Alison: Hey, I thought me and Amanda were in charge of the shoe department!

When listening to the album it seems that all the elements of the music (voice, drums, guitars viola, keyboards...) contribute to the same level to the final result. Perfect harmony in other words. How do you write your songs? Is it a democratic process?
Michael: Absolutely - but then democracy has it's own challenges - everyone wants a decent dictatorship now and then.
Adam: There's no formula to the song-writing process. Sometimes, someone will bring in a virtually finished song, at other times we'll start from nothing. Whatever we do always has to have a rubber stamp of approval from the five of us before we'll play it live or record it. Being in this band has made me realise how difficult being 100% democratic actually is. Writing songs is the best bit, in fact it's the only bit of being in a band that I love, everything else is just… a nuisance.

There is a song in French on the album, why, how does an English band come to record a song in French?
Amanda: The idea of wanting a European rather than British sound came from when we formed; it was a kind of reaction to Britpop which was a really inward looking scene. Also I think we set out to be almost pretentious, again a reaction to such a backward-looking, overtly down-to-earth scene. My father is from Spain so it was an obvious choice for me to sing in Spanish. To sing in French was a natural progression. We're trying to break the idea that all English people are not interested in other languages and other-cultures and for our fans to know that we are making an effort.

Could you tell me more about the lyrics of "Girls are the new boys"? Do you think that boys (the way we know them) will disappear?
Amanda: The lyrics of the chorus kind of answer your question: "So this is the new world / Just like the other world." It sums it up really. It's a bit tongue in cheek. I don't think women will ever be completely equal to men. Although things have changed a lot, the music industry remains one of the most sexist of them all, which was something I learnt when I was trying to get into the "man's" world of production. That's why we are trying to do different things with Saloon; where girls try their best at so-called male things, like engineering and the boys sit around doing their hair! But on a serious note, it is hard to make any affirmative statement; it's up to the listeners to decide and do something about it. As for your question on whether boys will disappear, it is hard to say. I think men struggle nowadays with what is expected of them; I think they are a bit confused about what women want from them. But I don't think it is purely indicative of men…isn't everyone confused these days?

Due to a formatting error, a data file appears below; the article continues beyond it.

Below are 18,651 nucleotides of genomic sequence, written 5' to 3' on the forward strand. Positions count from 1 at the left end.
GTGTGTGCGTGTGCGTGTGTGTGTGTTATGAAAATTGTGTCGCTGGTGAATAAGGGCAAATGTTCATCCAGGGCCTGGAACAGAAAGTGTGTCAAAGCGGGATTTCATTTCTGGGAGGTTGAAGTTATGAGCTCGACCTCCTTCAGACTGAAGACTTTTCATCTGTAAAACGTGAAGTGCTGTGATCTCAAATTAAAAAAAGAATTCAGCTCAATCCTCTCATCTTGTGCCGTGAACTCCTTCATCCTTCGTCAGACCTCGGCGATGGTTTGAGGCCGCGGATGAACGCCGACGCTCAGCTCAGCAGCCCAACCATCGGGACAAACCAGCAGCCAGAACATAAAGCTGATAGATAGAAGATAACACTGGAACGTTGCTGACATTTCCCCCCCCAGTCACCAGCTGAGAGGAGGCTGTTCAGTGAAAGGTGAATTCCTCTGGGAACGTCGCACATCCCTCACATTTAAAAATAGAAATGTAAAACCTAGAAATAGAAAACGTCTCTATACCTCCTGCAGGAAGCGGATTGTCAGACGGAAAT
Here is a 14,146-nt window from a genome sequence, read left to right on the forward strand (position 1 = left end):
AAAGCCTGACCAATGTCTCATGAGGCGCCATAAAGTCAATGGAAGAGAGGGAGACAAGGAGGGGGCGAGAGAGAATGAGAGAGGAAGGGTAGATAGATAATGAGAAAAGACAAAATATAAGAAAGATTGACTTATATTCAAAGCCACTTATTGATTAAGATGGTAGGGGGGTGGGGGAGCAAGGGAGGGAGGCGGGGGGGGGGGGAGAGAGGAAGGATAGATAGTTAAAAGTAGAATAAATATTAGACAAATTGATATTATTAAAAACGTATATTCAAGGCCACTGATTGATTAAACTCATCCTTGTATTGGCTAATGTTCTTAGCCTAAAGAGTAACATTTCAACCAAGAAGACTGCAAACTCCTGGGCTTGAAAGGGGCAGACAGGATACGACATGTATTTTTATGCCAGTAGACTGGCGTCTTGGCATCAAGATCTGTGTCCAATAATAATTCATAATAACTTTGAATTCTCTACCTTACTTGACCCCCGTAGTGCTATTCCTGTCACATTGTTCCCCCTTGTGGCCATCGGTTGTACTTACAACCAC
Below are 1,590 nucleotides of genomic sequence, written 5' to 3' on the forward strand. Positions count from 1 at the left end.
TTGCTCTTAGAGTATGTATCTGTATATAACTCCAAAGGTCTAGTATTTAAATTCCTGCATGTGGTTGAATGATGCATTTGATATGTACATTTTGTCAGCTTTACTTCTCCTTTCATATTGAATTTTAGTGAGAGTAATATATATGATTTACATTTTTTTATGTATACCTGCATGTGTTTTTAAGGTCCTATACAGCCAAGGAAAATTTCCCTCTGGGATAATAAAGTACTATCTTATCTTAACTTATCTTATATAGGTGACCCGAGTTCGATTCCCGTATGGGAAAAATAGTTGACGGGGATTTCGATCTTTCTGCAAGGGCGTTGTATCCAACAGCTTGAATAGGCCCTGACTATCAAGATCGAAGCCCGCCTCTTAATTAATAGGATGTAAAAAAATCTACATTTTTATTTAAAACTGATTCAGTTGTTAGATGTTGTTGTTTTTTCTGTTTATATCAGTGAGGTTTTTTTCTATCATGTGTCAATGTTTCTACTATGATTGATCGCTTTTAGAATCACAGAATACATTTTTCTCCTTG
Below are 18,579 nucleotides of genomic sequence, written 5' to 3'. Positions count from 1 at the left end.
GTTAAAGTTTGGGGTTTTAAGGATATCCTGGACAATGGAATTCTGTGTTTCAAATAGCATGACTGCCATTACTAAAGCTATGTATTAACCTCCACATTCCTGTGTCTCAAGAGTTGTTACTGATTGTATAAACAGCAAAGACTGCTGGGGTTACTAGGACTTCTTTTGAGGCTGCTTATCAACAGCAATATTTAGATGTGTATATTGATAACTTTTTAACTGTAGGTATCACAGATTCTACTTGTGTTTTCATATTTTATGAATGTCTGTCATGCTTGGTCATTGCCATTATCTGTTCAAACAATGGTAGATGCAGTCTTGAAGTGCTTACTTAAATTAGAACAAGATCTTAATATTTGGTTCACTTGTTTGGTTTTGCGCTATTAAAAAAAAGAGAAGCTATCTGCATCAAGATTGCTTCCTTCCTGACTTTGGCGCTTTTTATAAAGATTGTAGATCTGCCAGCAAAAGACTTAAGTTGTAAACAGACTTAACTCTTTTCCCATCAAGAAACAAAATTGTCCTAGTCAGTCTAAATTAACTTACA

Alison: I hope boys don't disappear, that really would be sad - but I do remember how amazing it was going to Riot Grrrl gigs and Slampt events in Newcastle where music wasn't predominantly a male thing, for a change. I was only about 15 or 16 at the time so going to these gigs really was an important part of my life and changed how I felt about music. Going to see some guitar bands who were around at that time was sometimes an unpleasant experience - being pushed about in a moshpit and not being able to enjoy the band or get involved because I was being pushed about by horrible blokes just really pissed me off. Going to see Huggy Bear for the first time was so cool…women were there because they believed in it all and not just at the gig because their boyfriend had dragged them along. They were organising the gigs and they made all the rules - so it was all women dancing up the front, not being pushed about - selling fanzines and encouraging other girls to join bands. The women had total control at these events. So many girls must have made the decision to get involved in music from this.